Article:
Teen convicted of murder in Mexico could be transferred back to U.S.
Edgar Lugo guilty of killing 4 on behalf of cartel
Last Updated: 144 days ago
SAN DIEGO - A San Diego-born teenager convicted in Mexico of beheading four young men on behalf of a drug cartel could be back in the United States by the end of the year or sooner, it was reported Thursday.
Edgar Jimenez Lugo, 17, has asked to be transferred to the United States, juvenile court authorities in Mexico and a relative there said, according to U-T San Diego.
Lugo -- who was just 14 when he killed a student, a cook, a gas station attendant and a small-business owner in August 2010 -- is serving a three-year sentence at a juvenile detention center in Morelos, just south of Mexico City and is scheduled to get out in December, according to the newspaper. He was arrested four months after the killings in Mexico.
On Friday, Ana Virinia Perez, president of the Morelos juvenile court system, told reporters in Mexico that the U.S. Embassy in Mexico City had until July 31 to decide on the transfer request.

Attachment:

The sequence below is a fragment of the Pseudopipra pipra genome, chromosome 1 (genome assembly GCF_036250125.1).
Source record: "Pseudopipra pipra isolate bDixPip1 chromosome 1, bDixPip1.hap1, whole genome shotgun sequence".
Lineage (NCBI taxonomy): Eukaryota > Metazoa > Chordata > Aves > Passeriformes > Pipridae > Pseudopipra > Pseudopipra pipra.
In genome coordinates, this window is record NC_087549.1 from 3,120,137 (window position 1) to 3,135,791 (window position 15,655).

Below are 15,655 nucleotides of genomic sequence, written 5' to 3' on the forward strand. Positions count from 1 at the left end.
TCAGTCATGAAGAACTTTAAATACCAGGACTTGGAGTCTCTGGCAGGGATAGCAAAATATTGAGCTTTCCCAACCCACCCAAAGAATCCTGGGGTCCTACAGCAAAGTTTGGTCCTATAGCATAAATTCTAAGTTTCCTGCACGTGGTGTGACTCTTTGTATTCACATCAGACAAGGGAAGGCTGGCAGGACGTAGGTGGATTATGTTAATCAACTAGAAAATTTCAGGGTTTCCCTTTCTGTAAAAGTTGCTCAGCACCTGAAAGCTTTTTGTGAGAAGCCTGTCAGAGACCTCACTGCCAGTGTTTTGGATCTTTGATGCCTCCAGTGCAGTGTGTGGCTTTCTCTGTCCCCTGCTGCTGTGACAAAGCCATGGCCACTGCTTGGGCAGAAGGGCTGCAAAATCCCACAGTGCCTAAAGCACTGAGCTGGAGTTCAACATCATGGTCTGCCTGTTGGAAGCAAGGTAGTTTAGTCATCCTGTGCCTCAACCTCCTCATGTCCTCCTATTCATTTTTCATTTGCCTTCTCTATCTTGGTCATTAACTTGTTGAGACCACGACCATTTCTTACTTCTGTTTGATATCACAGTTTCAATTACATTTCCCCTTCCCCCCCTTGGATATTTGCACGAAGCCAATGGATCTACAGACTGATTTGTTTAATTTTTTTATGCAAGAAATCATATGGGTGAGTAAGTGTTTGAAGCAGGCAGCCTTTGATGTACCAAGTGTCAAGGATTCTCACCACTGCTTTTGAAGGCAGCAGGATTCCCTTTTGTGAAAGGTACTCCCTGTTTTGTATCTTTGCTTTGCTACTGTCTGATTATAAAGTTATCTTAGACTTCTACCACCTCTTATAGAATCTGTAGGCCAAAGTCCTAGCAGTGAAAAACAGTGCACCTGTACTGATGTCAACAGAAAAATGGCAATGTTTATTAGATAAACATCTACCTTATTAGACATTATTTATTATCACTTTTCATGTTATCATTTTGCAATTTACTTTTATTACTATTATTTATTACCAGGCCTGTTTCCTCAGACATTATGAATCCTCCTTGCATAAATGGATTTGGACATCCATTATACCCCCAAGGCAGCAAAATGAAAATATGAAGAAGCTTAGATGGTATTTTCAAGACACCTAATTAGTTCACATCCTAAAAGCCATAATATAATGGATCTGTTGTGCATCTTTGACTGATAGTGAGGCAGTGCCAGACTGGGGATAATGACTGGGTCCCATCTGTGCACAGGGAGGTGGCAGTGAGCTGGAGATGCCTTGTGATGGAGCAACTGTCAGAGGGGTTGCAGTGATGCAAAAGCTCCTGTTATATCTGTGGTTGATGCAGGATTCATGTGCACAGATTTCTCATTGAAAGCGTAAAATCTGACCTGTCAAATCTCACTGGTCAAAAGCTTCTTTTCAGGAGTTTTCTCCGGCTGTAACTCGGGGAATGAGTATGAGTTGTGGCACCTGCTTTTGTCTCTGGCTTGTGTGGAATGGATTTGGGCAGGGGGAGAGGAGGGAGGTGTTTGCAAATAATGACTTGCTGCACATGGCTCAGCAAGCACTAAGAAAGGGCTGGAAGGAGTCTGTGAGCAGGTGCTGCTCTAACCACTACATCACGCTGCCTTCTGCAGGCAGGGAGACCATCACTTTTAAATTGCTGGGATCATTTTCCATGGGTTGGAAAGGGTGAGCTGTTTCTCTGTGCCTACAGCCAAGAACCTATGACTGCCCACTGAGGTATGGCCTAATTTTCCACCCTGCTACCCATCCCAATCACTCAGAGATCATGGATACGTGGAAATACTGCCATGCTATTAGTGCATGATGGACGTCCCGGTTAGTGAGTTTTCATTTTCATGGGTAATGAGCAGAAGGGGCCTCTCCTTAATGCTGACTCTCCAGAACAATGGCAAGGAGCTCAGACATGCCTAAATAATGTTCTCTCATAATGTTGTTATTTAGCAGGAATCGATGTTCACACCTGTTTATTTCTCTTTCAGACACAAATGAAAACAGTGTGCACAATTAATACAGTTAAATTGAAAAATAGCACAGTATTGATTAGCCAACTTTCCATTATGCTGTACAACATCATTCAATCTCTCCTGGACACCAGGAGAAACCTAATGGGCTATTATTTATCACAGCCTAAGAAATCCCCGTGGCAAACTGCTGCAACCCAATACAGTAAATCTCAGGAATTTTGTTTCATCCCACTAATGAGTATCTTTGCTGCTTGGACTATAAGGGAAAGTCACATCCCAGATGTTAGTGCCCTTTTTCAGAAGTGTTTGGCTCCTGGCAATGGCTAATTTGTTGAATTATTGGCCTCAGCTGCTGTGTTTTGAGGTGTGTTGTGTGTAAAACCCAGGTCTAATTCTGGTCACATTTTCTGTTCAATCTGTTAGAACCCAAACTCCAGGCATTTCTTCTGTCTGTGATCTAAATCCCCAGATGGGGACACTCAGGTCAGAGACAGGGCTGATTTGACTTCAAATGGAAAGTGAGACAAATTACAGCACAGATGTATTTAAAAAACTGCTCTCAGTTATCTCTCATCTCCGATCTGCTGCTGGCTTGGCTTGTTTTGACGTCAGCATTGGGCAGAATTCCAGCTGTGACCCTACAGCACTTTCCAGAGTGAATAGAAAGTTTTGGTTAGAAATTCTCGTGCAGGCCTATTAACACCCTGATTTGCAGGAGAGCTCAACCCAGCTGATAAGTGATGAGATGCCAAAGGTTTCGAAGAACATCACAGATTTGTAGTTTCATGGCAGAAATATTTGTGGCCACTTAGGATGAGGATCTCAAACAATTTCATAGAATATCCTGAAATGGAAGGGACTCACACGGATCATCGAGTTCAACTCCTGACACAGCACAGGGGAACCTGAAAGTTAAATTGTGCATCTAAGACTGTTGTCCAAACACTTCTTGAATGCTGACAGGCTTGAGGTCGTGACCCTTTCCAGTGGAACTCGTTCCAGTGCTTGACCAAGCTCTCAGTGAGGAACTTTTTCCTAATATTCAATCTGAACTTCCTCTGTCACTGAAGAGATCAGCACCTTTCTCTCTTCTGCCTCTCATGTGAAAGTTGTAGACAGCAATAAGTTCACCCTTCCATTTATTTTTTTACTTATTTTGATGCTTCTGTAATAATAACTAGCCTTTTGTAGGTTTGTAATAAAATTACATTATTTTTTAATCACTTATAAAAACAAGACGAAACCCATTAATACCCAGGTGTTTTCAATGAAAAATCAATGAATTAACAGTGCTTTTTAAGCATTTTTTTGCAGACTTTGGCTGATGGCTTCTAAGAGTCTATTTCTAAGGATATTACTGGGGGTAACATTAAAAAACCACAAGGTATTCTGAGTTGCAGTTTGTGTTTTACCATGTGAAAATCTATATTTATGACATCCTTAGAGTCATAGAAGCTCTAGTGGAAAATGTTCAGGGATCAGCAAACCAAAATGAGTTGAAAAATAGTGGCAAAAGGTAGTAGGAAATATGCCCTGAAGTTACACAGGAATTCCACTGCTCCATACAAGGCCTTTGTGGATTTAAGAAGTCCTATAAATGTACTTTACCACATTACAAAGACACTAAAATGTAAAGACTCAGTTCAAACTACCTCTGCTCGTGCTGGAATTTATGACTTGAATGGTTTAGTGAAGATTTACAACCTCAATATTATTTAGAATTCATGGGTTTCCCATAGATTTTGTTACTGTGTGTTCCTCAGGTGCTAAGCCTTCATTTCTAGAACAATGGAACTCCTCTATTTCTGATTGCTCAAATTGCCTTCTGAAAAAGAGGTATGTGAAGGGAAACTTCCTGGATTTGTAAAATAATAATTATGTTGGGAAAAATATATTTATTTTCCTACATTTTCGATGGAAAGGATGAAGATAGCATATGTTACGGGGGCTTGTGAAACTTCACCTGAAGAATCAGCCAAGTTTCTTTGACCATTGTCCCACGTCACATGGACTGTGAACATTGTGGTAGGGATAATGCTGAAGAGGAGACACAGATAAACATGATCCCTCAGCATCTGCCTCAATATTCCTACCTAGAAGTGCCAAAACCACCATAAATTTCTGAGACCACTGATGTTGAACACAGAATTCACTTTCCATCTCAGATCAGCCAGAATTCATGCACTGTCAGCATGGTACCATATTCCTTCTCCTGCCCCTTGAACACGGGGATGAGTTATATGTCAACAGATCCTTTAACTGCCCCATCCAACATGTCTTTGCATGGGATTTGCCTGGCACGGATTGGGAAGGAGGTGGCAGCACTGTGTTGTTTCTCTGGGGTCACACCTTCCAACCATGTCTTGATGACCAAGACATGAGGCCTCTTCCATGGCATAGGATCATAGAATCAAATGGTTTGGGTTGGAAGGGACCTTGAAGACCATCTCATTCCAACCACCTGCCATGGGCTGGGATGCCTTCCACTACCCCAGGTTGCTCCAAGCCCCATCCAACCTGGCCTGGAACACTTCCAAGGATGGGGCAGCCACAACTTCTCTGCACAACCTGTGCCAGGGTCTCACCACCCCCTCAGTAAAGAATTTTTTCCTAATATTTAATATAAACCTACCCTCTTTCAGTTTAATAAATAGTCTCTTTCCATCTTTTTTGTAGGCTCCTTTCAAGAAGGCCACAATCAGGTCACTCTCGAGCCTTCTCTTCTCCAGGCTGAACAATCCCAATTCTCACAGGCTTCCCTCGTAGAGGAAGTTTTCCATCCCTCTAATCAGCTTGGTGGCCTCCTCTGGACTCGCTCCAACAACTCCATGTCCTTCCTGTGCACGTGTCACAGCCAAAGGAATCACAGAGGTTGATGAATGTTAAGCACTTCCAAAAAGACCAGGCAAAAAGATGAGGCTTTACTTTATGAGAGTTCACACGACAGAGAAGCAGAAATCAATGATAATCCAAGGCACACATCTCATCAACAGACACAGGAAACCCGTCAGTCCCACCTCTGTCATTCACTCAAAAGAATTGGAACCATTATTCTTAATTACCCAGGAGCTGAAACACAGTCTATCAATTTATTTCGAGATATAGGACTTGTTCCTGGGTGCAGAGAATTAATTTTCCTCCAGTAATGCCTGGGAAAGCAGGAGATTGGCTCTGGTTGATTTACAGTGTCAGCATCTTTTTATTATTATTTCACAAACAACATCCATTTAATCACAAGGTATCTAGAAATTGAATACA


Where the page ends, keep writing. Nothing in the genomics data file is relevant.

It was not clear whether the request was made directly by Lugo or on his behalf by U.S. authorities, who declined to comment, U-T San Diego reported.
If the transfer goes through, Lugo could possibly face conspiracy charges in the U.S. based on possible links to cross-border drug smuggling networks, though it seemed unlikely.
"It's probably for humanitarian reasons -- just to get him in a better spot up here rather than to prosecute him," former federal prosecutor John Kirby told U-T San Diego. Kirby previously coordinated international issues at the U.S. Attorney's Office in San Diego.
Lugo was born in San Diego in 1996 to drug addicted parents who had immigrated to the U.S. illegally and lost custody of Lugo after cocaine was found in his system at birth. He and his five siblings were eventually adopted and raised in a working-class village in Mexico by Lugo's parental grandmother, who died in 2004.
Following his grandmother's death, Lugo dropped out of elementary school and got by with limited family supervision, U-T San Diego reported.
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